Roughly a year ago, we published a post about the trial court decision in Independence County v. Pfizer. There, the Eastern District of Arkansas dismissed claims brought by several Arkansas counties against companies that manufactured over-the-counter cold and cough medicines containing ephedrine or pseudoephedrine. The counties sought to hold the drug companies liable because the lawful cold medicines were being converted by criminals into methamphetamine, a highly addictive illegal drug. The counties pleaded theories of unjust enrichment, statutory unfair trade practices, nuisance, and the Arkansas crime victims civil liability statute.
Last year, the trial court granted the defendants' motion for judgment on the pleadings of all claims. Yesterday, the Eighth Circuit affirmed. Ashley County v. Pfizer, No. 08-1491, slip op. (8th Cir. Jan. 5, 2009) (here's a link to the opinion at the Eighth Circuit website).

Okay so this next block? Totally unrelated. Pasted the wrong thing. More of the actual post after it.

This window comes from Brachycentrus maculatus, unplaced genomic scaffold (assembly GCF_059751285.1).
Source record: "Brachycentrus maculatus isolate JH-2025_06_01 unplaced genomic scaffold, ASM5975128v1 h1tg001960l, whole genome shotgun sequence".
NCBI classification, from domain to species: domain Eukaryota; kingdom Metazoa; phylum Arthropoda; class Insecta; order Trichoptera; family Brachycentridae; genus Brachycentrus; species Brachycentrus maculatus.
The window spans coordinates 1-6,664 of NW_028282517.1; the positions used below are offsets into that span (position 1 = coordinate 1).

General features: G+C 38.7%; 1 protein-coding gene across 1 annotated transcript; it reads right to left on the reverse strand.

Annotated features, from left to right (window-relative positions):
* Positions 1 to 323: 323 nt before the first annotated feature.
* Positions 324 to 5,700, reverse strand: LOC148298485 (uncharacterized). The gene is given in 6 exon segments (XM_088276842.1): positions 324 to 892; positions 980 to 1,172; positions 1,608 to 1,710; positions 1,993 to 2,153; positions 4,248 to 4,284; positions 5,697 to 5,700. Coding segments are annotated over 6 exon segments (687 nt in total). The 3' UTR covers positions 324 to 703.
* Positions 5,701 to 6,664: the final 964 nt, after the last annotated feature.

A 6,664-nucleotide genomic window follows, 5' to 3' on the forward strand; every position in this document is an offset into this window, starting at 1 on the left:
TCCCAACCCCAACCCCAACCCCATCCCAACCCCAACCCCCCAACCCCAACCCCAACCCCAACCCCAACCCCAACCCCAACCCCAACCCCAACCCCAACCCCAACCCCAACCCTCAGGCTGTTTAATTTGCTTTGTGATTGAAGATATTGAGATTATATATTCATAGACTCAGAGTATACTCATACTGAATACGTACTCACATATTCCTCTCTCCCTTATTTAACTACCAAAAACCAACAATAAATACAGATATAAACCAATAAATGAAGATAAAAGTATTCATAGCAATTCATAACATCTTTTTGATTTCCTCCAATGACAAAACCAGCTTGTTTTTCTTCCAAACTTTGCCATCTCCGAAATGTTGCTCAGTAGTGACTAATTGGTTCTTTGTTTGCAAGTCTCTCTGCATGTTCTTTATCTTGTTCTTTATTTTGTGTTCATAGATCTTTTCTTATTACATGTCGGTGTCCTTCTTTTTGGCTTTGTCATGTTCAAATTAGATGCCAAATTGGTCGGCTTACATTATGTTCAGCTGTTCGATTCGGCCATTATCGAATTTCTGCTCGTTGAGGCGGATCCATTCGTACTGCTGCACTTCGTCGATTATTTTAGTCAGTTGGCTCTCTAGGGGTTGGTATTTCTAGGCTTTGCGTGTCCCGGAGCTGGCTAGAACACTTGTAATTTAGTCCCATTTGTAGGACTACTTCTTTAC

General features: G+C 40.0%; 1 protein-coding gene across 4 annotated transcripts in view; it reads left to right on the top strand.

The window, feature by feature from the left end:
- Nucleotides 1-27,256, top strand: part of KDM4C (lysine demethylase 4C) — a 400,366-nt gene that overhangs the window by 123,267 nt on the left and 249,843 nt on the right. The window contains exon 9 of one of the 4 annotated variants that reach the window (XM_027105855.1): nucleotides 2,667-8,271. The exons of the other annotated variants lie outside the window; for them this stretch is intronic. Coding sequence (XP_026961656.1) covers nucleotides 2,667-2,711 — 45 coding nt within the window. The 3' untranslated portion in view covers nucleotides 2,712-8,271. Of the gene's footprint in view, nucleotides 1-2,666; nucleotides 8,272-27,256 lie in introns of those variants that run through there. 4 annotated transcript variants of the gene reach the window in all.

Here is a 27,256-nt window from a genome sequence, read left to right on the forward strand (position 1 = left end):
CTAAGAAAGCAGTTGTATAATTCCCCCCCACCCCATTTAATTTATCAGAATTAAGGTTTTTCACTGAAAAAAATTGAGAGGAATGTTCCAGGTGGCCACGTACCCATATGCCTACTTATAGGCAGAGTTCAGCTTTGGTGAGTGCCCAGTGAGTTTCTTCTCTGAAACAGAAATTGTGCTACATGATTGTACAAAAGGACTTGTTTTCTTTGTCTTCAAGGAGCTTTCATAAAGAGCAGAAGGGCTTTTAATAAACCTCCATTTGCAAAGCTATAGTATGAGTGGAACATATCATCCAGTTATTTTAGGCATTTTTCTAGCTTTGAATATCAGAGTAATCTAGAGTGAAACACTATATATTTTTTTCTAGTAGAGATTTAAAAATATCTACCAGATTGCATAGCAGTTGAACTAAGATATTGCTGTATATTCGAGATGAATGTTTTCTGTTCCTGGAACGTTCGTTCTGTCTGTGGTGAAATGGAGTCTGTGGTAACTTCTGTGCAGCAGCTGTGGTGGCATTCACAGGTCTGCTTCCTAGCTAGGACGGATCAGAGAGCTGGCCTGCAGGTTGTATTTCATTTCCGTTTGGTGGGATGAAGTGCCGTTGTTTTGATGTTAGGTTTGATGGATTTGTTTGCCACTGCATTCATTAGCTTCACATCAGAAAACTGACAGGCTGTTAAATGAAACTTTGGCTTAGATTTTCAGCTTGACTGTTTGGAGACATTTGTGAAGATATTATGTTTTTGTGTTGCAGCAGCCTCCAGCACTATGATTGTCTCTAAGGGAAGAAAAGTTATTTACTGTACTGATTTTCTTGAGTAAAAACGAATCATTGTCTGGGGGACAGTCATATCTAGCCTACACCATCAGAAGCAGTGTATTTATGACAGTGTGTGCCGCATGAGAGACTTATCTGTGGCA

In a nutshell:
The unjust enrichment claim fails because the cold medicine manufacturers are not the beneficiaries of the services that the counties provided -- law enforcement, inmate housing, social services, and the like. "The circumstances connecting the sales of cold medicine to the provision of these government services are simply too attenuated to give rise to an implied contract between the manufacturers and the county providers to state a cause of action for unjust enrichment." Slip op. at 8.
The remaining nuisance and statutory claims fail for lack of proximate cause. The Eighth Circuit relied on a Third Circuit gun case, City of Philadelphia v. Beretta U.S.A. Corp., 277 F.3d 415 (3d Cir. 2002), to hold that intervening criminal misconduct can break the chain of proximate cause to product manufacturers. "The criminal actions of the methamphetamine cooks and those further down the illegal line of manufacturing and distributing methamphetamine are 'sufficient to stand as the cause of the injury' to the Counties in the form of increased government services, and they are 'totally independent' of the Defendants' actions of selling cold medicine to retail stores . . . . " Id. at 15.
This is the first appellate court to address whether the lawful distribution of an FDA-approved product can be actionable under a nuisance theory, and we're pleased to see the Eighth Circuit reach the right result.
For intelligent discussion of this issue, read the post and comments on the Ashley County decision over at the Volokh Conspiracy.